In architecture the "base" is the lowest member of a column or shaft. In Egyptian and Greek architecture it is the raised slab in stone or cement on which the primitive timber column was placed, to keep it dry. Afterwards it was always reproduced in Egypt, even although the column, being in stone, no longer required it; a custom probably retained because, being of a much larger circumference than the lower part of the column, it gave increased stability. In Assyrian architecture, where it served to carry wooden posts or columns, it took the form of a large torus moulding with enrichments. In Persian architecture the base was much higher than in any other style, and was elaborately carved. In primitive Greek work the base consisted of the stone plinth as found in Crete and Tiryns, and of three small steps at Mycenae. In archaic Greek work it has already disappeared in the Doric order, but in the Ionic and Corinthian orders it is more or less richly moulded, the most elaborate examples being those found in the temple of Apollo at Branchidae in Milesia. For the contour of the mouldings see Orders. The Roman orders all have the favourite design known as the Attic base. Romanesque bases were rude but vigorous copies of the old classic base, and were often decorated with projections or spurs (Fr. griffes) at the angles of the square dies, thus connecting them with the square base. In the Early English style, these spurs followed the conventional design of the period, and about the same time the mouldings were deeply sunk and occasionally cut downwards, so that they would have held water if used externally. Later, the base becomes less bold in treatment, but much more complex in its contours, and in the 15th century is given an unusual height with two stages, the lower one constituting a kind of plinth, which is sometimes known as the ground table, or the base course.

A Base Court (Fr. basse cour, i.e. the lower court), is the first open space within the gates of a castle. It was used for exercising cavalry, and keeping live stock during a siege. (See Enceinte).

The Base of a Wall or Ground Table, in architecture, is the mouldings round a building just above ground; they mostly consist of similar members to those above described and run round the buttresses. The flat band between the plinth and upper mouldings is frequently panelled and carved with shields, as in Henry VII. Chapel at Westminster.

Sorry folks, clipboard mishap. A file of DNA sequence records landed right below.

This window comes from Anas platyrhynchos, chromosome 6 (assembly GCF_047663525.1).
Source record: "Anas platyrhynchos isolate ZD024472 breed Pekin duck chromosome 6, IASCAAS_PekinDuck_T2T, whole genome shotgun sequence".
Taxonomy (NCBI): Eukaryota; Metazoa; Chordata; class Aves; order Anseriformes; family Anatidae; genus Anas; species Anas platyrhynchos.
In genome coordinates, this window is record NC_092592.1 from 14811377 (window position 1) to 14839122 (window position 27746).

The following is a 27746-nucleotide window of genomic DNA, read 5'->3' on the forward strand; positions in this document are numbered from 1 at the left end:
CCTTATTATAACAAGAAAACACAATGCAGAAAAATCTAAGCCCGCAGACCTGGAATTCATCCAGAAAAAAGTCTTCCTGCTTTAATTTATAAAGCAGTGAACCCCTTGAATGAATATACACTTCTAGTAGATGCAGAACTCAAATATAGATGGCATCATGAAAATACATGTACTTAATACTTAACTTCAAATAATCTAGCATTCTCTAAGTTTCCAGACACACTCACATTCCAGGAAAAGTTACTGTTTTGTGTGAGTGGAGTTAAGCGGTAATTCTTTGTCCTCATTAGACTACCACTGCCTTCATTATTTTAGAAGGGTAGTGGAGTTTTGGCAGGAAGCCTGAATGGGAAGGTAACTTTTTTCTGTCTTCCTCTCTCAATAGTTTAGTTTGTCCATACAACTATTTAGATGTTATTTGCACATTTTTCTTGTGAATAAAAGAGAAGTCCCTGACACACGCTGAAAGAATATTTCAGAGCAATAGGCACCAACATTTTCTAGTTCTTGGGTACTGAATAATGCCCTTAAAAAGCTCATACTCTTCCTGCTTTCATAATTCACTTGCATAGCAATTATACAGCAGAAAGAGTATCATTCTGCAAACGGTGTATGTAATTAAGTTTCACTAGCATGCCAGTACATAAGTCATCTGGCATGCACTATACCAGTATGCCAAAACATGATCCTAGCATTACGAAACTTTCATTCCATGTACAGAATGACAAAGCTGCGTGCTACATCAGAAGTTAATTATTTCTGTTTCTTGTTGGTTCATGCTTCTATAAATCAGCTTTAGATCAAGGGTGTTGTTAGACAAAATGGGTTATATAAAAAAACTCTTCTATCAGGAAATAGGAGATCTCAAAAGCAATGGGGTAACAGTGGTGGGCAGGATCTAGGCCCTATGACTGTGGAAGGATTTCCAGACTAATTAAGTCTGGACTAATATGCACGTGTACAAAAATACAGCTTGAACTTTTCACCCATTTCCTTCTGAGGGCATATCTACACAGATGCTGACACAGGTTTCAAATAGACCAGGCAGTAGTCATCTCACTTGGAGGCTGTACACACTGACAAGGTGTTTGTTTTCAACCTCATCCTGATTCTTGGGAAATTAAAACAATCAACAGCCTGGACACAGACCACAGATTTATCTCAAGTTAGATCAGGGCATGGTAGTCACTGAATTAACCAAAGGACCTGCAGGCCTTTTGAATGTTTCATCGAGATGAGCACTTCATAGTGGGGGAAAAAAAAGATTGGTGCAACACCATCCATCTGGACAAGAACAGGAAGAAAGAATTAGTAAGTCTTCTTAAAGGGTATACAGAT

BASE-BALL (so-called from the bases and ball used), the national summer sport of the United States, popular also throughout Canada and in Japan. Its origin is obscure. According to some authorities it is derived from the old English game of rounders (q.v.), several variations of which were played in America during the colonial period; according to other authorities, its resemblance to rounders is merely a coincidence, and it had its origin in the United States, probably at Cooperstown, New York, in 1839, when it is said, Abner Doubleday (later a general in the U.S. army) devised a scheme for playing it. About the beginning of the 19th century a game generally known as "One Old Cat" became popular with schoolboys in the North Atlantic states; this game was played by three boys, each fielding and batting in turn, a run being scored by the batsman running to a single base and back without being put out. Two Old Cat, Three Old Cat, and Four Old Cat were modifications of this game, having respectively four, six, and eight players. A development of this game bore the name of town-ball and the Olympic Town-Ball Club of Philadelphia was organized in 1833. Matches between organized base-ball clubs were first played in the neighbourhood of New York, where the Washington Baseball Club was founded in 1843. The first regular code of rules was drawn up in 1845 by the Knickerbocker Baseball Club and used in its matches with the Gotham Eagle and Empire clubs of New York, and the Excelsior, Putnam, Atlantic and Eckford clubs of Brooklyn. In 1858 the first National Association was organized, and, while its few simple laws were generally similar to the corresponding rules of the present code, the ball was larger and "livelier," and the pitcher was compelled to deliver it with a full toss, no approach to a throw being allowed. The popularity of the game spread rapidly, resulting in the organization of many famous clubs, such as the Beacon and Lowell of Boston, the Red Stockings of Cincinnati, the Forest City of Cleveland and the Maple Leaf of Guelph, but owing to the sharp rivalry between the foremost teams, semi-professionalism soon crept in, although in those days a man who played for a financial consideration always had some other means of livelihood, as the income to be derived from playing ball in the summer time was not enough to support him throughout the year. In spite of its popularity, the game acquired certain undesirable adjuncts. The betting and pool selling evils became prominent, and before long the game was in thorough disrepute. It was not only generally believed that the matches were not played on their merits, but it was known that players themselves were not above selling contests. At that time many of the journals of the day foretold the speedy downfall of the sport. A convention of those interested financially and otherwise in the game, was held in 1867 in Philadelphia, and an effort was made to effect a reformation. That the sport even then was by no means insignificant can be seen from the fact that in that convention some 500 organizations were represented. While the work done at the convention did not accomplish all that was expected, it did produce certain reforms, and the sport grew rapidly thereafter both in the eastern and in the middle western part of the United States. In the next five years the